“Wow… I can’t get my head around that…” the other boy gave a low whistle, then raised his arm again “WOAH, Fumiko, don’t trip over the sign there! Ugh… Does that say two hours to the weighbridge? Please tell me you all remembered to put your swimming costumes on under your clothes? And everyone brought enough water to pay with? I hope you didn’t bring that black-market water, H.? – that stuff is just naaaasty! You won’t get away with it, you know – I’ve heard they’re more anal about it than my mother on Deep Dusting Day!”
The queue slowly slithered its way up over the scrubby, bare hill and down into a broad, bowl-shaped dip with a small marquee at its centre. The clean, white canvas stood out against the stark, bare landscape; barren and brown, save for the black, ashen remains of summer wildfires. It was nothing at all like the old photo in her Grandmother’s album of the ‘Park’ – lush, green slopes dotted with blossoming cherry trees. She dismissed the thought of taking a photo herself – no point in making Jiji cry.
After an hour of shuffling and fanning, coughing and chattering, the group reached another sign. Its big, black letters declared,
Wait time from here : 1 hour.
Place all belongings, shoes and clothing in baskets provided.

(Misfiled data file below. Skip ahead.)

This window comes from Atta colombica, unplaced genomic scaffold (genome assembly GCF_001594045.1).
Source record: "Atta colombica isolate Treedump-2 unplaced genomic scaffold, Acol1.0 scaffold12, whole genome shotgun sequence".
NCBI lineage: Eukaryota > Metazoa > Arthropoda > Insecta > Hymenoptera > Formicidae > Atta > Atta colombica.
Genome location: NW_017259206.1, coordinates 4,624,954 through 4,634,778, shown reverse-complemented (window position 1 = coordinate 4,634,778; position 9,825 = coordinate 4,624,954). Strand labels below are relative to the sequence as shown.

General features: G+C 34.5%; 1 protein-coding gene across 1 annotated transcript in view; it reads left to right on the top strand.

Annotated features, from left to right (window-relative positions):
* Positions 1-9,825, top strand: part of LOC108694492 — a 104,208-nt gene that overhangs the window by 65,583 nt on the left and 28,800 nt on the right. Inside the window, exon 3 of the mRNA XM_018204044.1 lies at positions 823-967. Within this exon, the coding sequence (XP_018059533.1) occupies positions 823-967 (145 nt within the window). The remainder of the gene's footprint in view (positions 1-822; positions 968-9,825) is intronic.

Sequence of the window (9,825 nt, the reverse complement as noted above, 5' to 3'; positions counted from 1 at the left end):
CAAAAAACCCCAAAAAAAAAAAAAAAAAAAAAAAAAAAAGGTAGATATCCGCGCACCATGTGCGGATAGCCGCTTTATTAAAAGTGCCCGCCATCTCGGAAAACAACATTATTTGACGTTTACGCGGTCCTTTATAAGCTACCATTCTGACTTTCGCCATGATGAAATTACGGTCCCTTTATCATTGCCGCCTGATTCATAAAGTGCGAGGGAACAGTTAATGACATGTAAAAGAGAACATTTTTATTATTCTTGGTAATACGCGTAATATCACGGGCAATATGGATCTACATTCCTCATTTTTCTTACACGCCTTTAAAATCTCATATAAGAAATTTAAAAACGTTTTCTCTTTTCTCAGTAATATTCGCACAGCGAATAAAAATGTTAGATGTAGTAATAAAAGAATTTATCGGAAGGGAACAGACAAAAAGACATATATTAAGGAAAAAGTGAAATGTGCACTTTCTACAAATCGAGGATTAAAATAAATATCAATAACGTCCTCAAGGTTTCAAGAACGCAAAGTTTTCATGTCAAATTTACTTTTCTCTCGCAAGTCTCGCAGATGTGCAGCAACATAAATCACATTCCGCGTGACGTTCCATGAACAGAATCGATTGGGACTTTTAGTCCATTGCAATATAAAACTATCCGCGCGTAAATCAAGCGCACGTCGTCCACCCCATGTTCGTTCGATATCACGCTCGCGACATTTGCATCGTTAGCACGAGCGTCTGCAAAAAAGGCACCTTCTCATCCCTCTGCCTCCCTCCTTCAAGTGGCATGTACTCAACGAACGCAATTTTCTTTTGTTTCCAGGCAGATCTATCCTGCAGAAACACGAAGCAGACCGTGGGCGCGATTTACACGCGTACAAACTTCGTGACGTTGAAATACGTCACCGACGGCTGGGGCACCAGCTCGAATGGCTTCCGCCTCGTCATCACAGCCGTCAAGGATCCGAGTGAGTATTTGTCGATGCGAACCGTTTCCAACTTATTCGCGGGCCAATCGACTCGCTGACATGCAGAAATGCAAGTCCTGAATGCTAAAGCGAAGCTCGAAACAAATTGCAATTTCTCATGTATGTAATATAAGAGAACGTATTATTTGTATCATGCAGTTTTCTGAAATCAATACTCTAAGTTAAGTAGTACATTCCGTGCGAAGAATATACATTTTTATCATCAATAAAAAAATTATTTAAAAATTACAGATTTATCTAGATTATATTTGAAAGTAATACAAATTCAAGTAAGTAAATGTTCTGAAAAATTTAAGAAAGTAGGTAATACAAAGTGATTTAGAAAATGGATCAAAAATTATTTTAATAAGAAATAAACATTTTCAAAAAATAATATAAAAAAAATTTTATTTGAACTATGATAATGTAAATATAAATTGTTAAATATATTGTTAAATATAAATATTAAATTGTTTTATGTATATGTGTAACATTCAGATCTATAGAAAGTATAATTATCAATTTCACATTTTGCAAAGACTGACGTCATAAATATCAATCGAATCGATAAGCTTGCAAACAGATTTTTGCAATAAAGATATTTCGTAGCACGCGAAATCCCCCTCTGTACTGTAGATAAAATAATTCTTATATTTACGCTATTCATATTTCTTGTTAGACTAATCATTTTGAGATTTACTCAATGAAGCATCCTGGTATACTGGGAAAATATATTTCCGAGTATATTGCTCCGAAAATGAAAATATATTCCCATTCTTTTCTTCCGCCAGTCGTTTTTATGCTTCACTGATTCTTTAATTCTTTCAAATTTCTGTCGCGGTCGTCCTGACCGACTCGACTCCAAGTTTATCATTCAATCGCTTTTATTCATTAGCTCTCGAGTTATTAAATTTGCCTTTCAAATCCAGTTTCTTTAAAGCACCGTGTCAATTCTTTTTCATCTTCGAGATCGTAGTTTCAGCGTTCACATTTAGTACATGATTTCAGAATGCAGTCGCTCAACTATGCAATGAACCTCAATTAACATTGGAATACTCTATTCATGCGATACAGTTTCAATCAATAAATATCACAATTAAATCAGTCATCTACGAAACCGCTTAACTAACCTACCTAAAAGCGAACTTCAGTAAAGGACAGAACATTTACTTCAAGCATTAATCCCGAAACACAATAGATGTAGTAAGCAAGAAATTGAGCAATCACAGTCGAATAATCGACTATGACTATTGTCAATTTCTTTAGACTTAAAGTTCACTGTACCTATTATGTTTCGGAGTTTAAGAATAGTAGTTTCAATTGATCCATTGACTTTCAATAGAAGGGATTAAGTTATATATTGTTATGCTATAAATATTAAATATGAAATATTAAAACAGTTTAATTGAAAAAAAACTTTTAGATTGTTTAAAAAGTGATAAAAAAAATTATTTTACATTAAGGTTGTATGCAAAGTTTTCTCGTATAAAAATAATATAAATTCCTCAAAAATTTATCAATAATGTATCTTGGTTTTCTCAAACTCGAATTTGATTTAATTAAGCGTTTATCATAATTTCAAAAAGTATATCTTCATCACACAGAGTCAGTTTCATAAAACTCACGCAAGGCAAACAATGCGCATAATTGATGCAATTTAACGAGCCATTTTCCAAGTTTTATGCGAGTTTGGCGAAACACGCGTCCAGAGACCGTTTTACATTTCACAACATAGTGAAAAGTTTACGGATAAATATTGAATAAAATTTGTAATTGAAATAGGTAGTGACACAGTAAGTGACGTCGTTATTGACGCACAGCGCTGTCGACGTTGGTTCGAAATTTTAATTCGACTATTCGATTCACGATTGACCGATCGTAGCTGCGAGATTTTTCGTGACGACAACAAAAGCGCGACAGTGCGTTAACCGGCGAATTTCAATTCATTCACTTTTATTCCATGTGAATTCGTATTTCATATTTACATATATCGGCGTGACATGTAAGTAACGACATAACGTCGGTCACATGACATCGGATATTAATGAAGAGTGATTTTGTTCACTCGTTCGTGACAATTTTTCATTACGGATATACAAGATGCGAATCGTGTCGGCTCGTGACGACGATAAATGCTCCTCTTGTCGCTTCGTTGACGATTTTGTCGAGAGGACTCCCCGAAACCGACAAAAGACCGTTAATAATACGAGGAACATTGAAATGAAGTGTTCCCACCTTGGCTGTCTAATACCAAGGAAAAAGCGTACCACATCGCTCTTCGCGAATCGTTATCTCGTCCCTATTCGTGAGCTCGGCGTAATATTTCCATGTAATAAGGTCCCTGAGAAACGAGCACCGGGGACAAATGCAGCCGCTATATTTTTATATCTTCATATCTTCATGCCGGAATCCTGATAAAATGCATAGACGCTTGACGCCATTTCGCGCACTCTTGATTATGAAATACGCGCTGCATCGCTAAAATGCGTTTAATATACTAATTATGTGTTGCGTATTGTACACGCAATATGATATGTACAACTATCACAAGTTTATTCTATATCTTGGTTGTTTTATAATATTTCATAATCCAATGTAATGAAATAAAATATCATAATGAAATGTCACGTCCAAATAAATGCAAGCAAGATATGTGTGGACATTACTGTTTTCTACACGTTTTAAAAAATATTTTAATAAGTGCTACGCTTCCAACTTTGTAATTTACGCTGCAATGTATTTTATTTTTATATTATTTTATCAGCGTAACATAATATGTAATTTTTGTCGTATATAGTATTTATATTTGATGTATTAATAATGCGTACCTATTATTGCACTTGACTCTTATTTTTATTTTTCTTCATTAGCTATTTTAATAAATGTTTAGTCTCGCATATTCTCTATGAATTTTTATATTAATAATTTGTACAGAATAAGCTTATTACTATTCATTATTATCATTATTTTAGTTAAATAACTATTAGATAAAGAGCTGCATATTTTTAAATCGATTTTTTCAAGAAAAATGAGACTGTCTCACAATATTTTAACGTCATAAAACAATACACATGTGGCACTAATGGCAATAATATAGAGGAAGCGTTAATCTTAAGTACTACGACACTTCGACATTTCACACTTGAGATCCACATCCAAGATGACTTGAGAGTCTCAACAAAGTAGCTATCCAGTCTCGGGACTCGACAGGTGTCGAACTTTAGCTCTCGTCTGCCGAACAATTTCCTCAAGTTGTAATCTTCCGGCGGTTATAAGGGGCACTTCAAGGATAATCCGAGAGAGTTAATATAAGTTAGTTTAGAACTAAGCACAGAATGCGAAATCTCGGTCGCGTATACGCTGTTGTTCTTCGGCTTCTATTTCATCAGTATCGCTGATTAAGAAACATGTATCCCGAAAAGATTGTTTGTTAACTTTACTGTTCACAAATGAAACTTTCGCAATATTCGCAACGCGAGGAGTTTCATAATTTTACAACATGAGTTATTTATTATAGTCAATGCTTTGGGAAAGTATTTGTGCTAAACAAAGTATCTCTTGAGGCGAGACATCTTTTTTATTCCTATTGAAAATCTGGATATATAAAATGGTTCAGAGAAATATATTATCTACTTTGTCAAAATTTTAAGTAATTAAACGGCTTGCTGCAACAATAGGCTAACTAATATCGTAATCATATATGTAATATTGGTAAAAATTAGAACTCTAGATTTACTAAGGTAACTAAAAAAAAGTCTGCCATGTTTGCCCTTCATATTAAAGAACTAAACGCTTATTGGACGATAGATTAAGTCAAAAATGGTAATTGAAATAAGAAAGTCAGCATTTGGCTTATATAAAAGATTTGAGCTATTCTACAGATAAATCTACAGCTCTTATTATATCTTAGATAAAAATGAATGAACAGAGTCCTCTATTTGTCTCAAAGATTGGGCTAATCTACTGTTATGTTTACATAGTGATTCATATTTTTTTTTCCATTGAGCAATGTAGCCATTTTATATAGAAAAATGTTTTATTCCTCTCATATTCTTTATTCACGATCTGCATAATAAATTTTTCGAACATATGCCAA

Collect baskets from second weighbridge after your visit.
Removal of any part of the attraction will be prosecuted to the full extent of the law.’
None of them spoke for a whole minute, then Fumiko bit her lip and leaned close to one of the other girls.
“I’ve heard -” she paused, whispering, “that it can make you … y’know… ‘excited’?”
Her friend blushed, but grinned and whispered back.
“It’s ok – it may be a legal high of sorts, but I read that it’s soundproofed – like old public toilets used to be? And …” she giggled “we all clubbed together for you to have a solo session, so feel free!”
Fumiko gasped, her widening eyes tearing up a little.
“Ohhh, you are such good friends! Domo arigato! Thank you!”
The girl hugged her, then produced a thin tube from her pocket.
“Don’t hyperventilate, you’ll set off your asthma! Here, use this lip balm – you don’t want cracked lips spoiling your birthday. And calm your breathing before you get a dry mouth – I doubt any of us can afford to buy more water rations.”
Before long they reached another sign.
Payment checkpoint. Wait time from here : 10 minutes.
Entry fee : One litre of filtered water per person
Please enjoy The Square Delight responsibly and respectfully.
One by one the group carefully poured a pouch of water into the silver collecting funnel, each producing a delicate, musical ‘ting’ from a clacking turnstile. Finally, they all stood, silently smiling, beside the entrance to The Square Delight
One of the girls clasped Fumiko’s hands in her own, and whispered,
“Here we go! We’ve got a group pass – you ok waiting for your turn on your own?”
Fumiko nodded and waved them off, then clutched her stomach as a gloved guard approached and directed her inside to a cubicle.
The clothing check-in, the staff tugging her bangs to check for a wig, the silent frisking and even the embarrassment of the x-ray cavity scan all passed in a blur, save for the incongruously cheery music that played while she was obliged to pee. Fumiko distracted herself by wondering how many people had ever tried to smuggle out pieces of The Square.